Clinical Trials

A Single Arm, Open-Label Phase 1 Study to Evaluate the Safety and Tolerability of ISC-hpNSC® Injected Into the Striatum and Substantia Nigra of Patients With Parkinson’s Disease

International Stem Cell Corporation is currently running a Phase I clinical trial using human parthenogenetic stem cell-derived neural stem cells (ISC-hpNSC®). The company, through its wholly-owned Australian subsidiary, Cyto Therapeutics, is currently enrolling patients for the treatment of moderate to severe Parkinsons disease in Melbourne, Victoria, Australia at the Department of Neurology of the Royal Melbourne Hospital.

The study is designed to primarily determine safety and tolerability of ISC-hpNSC® with secondary efficacy measures. We are hoping that participants in this trial may benefit from this unique approach for the treatment of Parkinsons disease which could alter disease progression. The Therapeutic Goods Administration (TGA), Department of Health and Ageing (Australian equivalent of the U.S. Food and Drug Administration) and the Melbourne Health Human Research Ethics Committee (HREC) approved the Phase I clinical trial in patients with moderate to severe Parkinsons disease after reviewing the companys extensive pre-clinical data.

Please refer to this study by its identifier: NCT02452723

What is ISC-hpNSC®?

ISC-hpNSC® is a cellular therapeutic consisting of neural stem cells derived from human parthenogenetic stem cells (hpSC). The ability of ISC-hpNSC® to both differentiate into dopaminergic neurons and express brain-protecting neurotrophic factors offers a new approach to treating Parkinson’s disease. We believe that a one-time transplant of ISC-hpNSC® into the brain of Parkinson’s patients, replacing the dead and dying dopaminergic neurons and offering protection and neurotrophic support to the remaining neurons, could alleviate the current symptoms and prevent further deterioration.

ISCO’s preclinical studies show that administration of ISC-hpNSC® was safe and improved motor symptoms, increased dopamine levels, innervation and number of dopaminergic (DA) neurons in PD animal models compared to controls.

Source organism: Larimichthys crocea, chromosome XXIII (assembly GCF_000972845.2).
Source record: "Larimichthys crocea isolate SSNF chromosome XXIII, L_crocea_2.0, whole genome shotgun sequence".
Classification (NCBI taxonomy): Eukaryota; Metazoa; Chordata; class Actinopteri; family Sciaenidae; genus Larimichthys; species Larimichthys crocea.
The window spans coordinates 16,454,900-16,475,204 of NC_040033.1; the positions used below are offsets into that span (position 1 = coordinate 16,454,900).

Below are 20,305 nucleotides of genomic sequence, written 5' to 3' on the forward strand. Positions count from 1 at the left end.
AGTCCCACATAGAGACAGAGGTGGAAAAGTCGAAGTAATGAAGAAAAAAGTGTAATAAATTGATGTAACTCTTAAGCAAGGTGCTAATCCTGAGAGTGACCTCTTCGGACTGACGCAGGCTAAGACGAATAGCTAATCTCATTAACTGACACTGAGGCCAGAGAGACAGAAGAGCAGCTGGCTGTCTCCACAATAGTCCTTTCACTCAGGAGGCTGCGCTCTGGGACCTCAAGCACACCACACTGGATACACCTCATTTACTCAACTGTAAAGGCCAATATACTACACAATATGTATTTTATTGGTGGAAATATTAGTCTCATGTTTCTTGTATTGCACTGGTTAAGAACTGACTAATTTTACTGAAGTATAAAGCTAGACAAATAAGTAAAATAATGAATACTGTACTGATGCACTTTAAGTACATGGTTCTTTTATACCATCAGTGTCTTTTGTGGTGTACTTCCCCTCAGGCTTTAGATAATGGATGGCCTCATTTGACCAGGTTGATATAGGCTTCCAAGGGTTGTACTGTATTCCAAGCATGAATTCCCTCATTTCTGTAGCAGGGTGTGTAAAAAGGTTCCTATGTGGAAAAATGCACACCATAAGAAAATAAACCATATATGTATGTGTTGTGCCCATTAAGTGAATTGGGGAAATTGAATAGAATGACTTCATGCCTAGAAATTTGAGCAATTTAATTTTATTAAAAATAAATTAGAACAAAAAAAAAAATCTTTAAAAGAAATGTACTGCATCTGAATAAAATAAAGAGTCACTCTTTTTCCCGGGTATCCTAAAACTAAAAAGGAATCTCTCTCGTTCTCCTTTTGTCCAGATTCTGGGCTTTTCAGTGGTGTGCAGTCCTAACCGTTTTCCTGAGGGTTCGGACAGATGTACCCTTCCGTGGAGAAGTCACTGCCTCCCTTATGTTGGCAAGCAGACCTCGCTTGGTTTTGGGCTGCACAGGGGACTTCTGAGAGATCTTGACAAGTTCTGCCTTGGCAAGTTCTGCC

Purpose of the Clinical Trial

This clinical trial under way at the Royal Melbourne Hospital in Australia is designed to demonstrate the safety of ISC-hpNSC® as a treatment for Parkinson’s disease. In the phase I trial, three groups of four patients will each receive a specific dose of ISC-hpNSC®, ranging from 30,000,000 to 70,000,000 neural stem cells. Primary outcome measure in the first year will look for incidence of treatment-emergent adverse events (TEAEs). Secondary outcome measures will look for change in Unified Parkinson’s Disease Rating Scale (UPDRS) score and other neurological assessments from baseline.


Men or women aged 30 to 70 years are eligible for participation in the clinical trial. Additional criteria include a diagnosis of idiopathic PD of ≤ 13 years duration, as defined by the United Kingdom (UK) Parkinson’s Disease Society Brain Bank criteria, Hoehn and Yahr stage II-IV during “ON” time, UPDRS motor score (Part III) in the “OFF” state ≤ 49, and Montreal Cognitive Assessment (MOCA) score ≥ 26. More detailed inclusion and exclusion criteria are available at, identifier NCT02452723.


Department of Neurology, Royal Melbourne Hospital
Melbourne, Victoria, Australia, 3050

To enroll in the trial contact: Lisa J Braumen, BA 613 9035 7231,

About Cyto Therapeutics

Cyto Therapeutics is the wholly owned subsidiary of International Stem Cell Corporation conducting the clinical trial for Parkinson’s disease in Australia. Based in Australia, Cyto Therapeutics has received regulatory approval for the clinical application of ISC-hpNSC® and is currently enrolling patients for its Phase I study.

The human parthenogenetic Neural Stem Cells (ISC-hpNSC®) used in the clinical trial have been extensively tested for safety and efficacy in preclinical models.

Parkinson’s Disease

According to the Parkinson’s Disease Foundation, an estimated seven to ten million people worldwide live with Parkinson’s disease.

It is widely accepted that the degeneration of DA neurons causes a gradual dysfunction of the motor system leading to symptoms such as tremor, rigidity, and bradykinesia. There is currently no cure for PD and although treatments such as deep brain stimulation and levodopa can alleviate some of the symptoms, they tend to lose efficacy over time.

Grafting fetal neural tissue has shown significant biochemical and clinical improvements in some PD patients. However, fetal neural stem cells have limitations and are clinically impractical. ISCO has developed the alternative, ISC-hpNSC®, a renewable, clinical grade source of neural stem cells which could provide a solution to these problems.